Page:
1. Start networking for an unprovisioned device and get IP address

There are two ways. Either

a) Connect your workstation to the access point the device is creating by factory default. See Wie bekomme ich bei Erst-Inbetriebnahme des FiPys meine WLAN-Zugangsdaten aufs Gerät?. You can find out about its IP address without network scanning by invoking

make ip-address

b) Make the device connect to your local network and print out its IP address by invoking

make connect-wifi ssid=YourNetwork password=YourPassword

c) Make the device spin up a WiFi access point by invoking

make provide-wifi

We are collecting the factory default credentials at Wie bekomme ich bei Erst-Inbetriebnahme des FiPys meine WLAN-Zugangsdaten aufs Gerät? - #5 by Andreas

2. Discover live device on the network, pull it into maintenance mode and get IP address

To learn about the background and concept of live- vs. maintenance-mode, we recommend to take a short look at Wartungsmodus für den Terkin-Datenlogger ff.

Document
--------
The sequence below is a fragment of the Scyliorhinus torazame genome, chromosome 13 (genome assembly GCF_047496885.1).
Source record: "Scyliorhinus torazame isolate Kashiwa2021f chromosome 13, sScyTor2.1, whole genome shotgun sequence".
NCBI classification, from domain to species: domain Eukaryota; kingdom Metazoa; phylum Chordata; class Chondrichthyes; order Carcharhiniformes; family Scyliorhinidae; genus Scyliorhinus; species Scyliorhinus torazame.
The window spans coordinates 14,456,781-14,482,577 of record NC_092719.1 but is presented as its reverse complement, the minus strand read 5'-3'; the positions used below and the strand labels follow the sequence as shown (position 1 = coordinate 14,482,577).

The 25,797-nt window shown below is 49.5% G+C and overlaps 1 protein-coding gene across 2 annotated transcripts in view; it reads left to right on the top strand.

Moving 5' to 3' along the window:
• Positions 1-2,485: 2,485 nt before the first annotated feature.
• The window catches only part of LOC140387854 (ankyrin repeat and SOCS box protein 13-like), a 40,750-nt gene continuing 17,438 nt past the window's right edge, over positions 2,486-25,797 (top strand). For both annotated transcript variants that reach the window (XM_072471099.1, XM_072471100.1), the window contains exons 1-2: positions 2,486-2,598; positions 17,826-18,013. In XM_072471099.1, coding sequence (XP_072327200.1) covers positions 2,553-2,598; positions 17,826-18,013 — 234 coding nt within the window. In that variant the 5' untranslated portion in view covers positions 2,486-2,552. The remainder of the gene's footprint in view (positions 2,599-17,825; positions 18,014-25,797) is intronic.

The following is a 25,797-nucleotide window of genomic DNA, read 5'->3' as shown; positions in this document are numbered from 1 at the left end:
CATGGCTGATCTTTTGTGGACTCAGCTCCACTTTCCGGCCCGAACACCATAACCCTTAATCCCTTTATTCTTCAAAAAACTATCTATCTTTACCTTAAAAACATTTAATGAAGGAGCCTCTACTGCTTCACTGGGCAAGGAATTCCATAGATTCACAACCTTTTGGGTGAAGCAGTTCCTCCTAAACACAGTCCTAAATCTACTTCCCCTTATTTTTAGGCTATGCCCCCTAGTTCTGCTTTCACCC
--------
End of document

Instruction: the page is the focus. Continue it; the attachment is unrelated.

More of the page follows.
The designated utility for this job is Terkin Agent, which gives you reasonable convenience and peace of mind by pulling the right strings for you.

# Discover device and pull it into maintenance mode
make terkin-agent action=maintain

The MicroTerkin Agent will keep running in order to monitor the local network for IP address changes of devices of interest designated through their respective hardware MAC address. When finding a matching device, it will put its IP address into the file terkin/floatip for other programs to pick up.


Detailed steps about how to install this software friend are available within the “Setup” section at Wartungsmodus für den Terkin-Datenlogger.

Quick development iterations from the command line


The development cycle has been improved recently. After discovering the device on the local network through the MicroTerkin Agent, it will put its IP address into a local file ".terkin/floatip" [1]. From there, the file synchronization/upload tools can pick it up for efficiently transferring files using FTP.